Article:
»I can also—though in no way claiming to represent or to analyze reality itself (these being the major gestures of Western discourse)— isolate somewhere in the world (faraway) a certain number of features (a term employed in linguistic), and out of these features deliberately form a system. It is this system which I shall call: Japan.« (Roland Barthes, Empire of the Signs)
Since 2005 Katja Stuke and Oliver Sieber have been traveling to Japan, working on topics from subculture to surveillance. Since 2011 they are developing an extensive body of work they call the »Japanese Lesson«. At the beginning it was a single one-channel video, dealing with the visual influence, research and overwealming impressions of the Japanese cities, life and culture. Since then their perspective became more elaborated and several new works have been created: photobooks, different photographic series, dealing with topics like protest and activism, activists and landscape — political landscape.
With works by: Sue Barr, Thomas Bayrle, Julius Brauckmann, James Bridle, Ingrid Burrington, Emma Charles, Frauke Dannert, Hans Gremmen, Uschi Huber, Taiyo Onorato & Nico Krebs, Catherine Opie, Kathy Prendergast, Hans-Christian Schink, Henrik Spohler, Katja Stuke & Oliver Sieber, Clement Valla, Mels Van Zutphen and a screening of Magnum Photos/Paris.
Katja Stuke und Oliver Sieber. Fotografie neu ordnen: Japanese Lesson Im Rahmen der Ausstellungsreihe „Fotografie neu ordnen“ lädt das Museum für Kunst und Gewerbe Hamburg die Künstler Katja Stuke und Oliver Sieber ein, eigenen Werke mit historischen Arbeiten aus der Sammlung Fotografie und neue Medien in Beziehung zu setzen. Continue reading Exhibition in Hamburg→
Exhibition: The Photobook Phenomenon, CCCB Barcelona, 2017
Katja Stuke & Oliver Sieber: A future memory. A book to come. 2017
15 pigment prints, unframed, 50 x 65 cm (grid: 160 x 350 cm )
(Printed matter have always been an important part of our artistic practice – in our independent as well as the collaborative projects. The process of developing a project often gets clear when looking at the maquettes. In some cases you already know how the book will look like while shooting the images. In that case you rather need a dummy but you might need to work hard on the concept of an exhibition. In other cases you are very sure about the whole concept of a book but you need to try several different forms of the book, develop the editing of the images, change decisions about size, paper or book-binding.)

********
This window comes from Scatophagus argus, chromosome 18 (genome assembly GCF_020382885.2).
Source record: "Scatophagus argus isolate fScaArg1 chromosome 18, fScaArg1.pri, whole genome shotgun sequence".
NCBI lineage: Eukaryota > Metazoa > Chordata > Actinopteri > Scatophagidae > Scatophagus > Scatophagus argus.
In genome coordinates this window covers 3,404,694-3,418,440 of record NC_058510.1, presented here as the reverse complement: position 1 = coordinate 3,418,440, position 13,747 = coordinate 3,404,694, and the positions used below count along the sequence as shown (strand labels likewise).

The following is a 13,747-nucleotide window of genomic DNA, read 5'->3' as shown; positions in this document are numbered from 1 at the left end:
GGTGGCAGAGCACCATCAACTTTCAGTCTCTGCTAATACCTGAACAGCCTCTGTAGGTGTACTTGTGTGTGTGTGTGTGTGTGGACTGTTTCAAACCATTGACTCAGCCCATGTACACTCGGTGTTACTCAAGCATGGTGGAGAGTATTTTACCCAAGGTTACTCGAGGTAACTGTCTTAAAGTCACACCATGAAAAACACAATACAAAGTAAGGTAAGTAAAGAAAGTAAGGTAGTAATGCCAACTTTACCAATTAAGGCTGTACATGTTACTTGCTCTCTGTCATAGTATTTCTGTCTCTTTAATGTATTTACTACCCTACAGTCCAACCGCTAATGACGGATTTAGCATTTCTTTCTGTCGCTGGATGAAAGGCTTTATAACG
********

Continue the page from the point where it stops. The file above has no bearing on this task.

Katja Stuke & Oliver Sieber. Japanese Lesson. Artist Book, 2017
20 x 28 cm, 1260 pages, incl. 630 color plates
(also incl. 13 drawings, carbon paper, a gloassary)
For the different chapters of »Japanese Lesson« Katja Stuke and Oliver Sieber took photographs while walking on the borders of various neighborhoods in Osaka, Yokohama and Tokyo. Falling into a meditative rhythm between walking and photographing the two artists where discussing topics like ‚Political Landscapes‘, ‚Borders‘ or ‚How a Neighborhood can define your Identity‘. They also visited areas in Tokyo which are changing for the future, mainly because of the 2020 Olympic Games. Questions like ‚Who owns the cities’ or ‚Reason for Change’ are brought together with questions about identity and belonging.
On each of these walks Katja Stuke and Oliver Sieber took images around on a regular basis – depending on time or distance. These walks are brought together in one massive artist books and take shape in different photographic images, framed photographs on the walls or projections of photographic sequences.Continue reading Political Landscape: Artist Book.→
Katja Stuke & Oliver Sieber, Walking Meditation #1
»In and Out« Sanya, April 12, 2017, 3 – 6:30 pm
36 digital prints, 29 x 42 cm, framed (grid: 200 x 280 cm)